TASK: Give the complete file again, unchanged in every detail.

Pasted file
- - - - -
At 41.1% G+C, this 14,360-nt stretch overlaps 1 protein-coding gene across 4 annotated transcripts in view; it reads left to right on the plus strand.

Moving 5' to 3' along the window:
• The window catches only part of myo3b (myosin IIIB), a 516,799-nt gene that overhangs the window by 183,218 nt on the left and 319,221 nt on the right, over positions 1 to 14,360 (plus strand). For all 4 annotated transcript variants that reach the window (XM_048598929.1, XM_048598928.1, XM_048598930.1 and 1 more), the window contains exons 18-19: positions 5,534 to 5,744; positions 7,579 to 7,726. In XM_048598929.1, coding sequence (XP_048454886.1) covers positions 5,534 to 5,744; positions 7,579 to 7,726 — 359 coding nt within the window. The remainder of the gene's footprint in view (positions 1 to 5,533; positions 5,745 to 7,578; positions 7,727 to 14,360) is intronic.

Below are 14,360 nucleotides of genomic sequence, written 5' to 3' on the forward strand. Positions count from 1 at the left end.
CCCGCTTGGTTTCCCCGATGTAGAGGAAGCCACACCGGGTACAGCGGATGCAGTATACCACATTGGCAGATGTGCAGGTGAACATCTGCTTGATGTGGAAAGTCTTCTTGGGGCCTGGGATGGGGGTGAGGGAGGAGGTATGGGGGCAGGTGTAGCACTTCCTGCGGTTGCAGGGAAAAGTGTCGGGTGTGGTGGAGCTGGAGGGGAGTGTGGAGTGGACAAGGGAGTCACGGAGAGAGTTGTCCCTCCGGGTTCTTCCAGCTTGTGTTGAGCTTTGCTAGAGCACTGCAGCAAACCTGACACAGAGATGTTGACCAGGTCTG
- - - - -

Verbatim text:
At 41.1% G+C, this 14,360-nt stretch overlaps 1 protein-coding gene across 4 annotated transcripts in view; it reads left to right on the plus strand.

Moving 5' to 3' along the window:
• The window catches only part of myo3b (myosin IIIB), a 516,799-nt gene that overhangs the window by 183,218 nt on the left and 319,221 nt on the right, over positions 1 to 14,360 (plus strand). For all 4 annotated transcript variants that reach the window (XM_048598929.1, XM_048598928.1, XM_048598930.1 and 1 more), the window contains exons 18-19: positions 5,534 to 5,744; positions 7,579 to 7,726. In XM_048598929.1, coding sequence (XP_048454886.1) covers positions 5,534 to 5,744; positions 7,579 to 7,726 — 359 coding nt within the window. The remainder of the gene's footprint in view (positions 1 to 5,533; positions 5,745 to 7,578; positions 7,727 to 14,360) is intronic.

Below are 14,360 nucleotides of genomic sequence, written 5' to 3' on the forward strand. Positions count from 1 at the left end.
CCCGCTTGGTTTCCCCGATGTAGAGGAAGCCACACCGGGTACAGCGGATGCAGTATACCACATTGGCAGATGTGCAGGTGAACATCTGCTTGATGTGGAAAGTCTTCTTGGGGCCTGGGATGGGGGTGAGGGAGGAGGTATGGGGGCAGGTGTAGCACTTCCTGCGGTTGCAGGGAAAAGTGTCGGGTGTGGTGGAGCTGGAGGGGAGTGTGGAGTGGACAAGGGAGTCACGGAGAGAGTTGTCCCTCCGGGTTCTTCCAGCTTGTGTTGAGCTTTGCTAGAGCACTGCAGCAAACCTGACACAGAGATGTTGACCAGGTCTG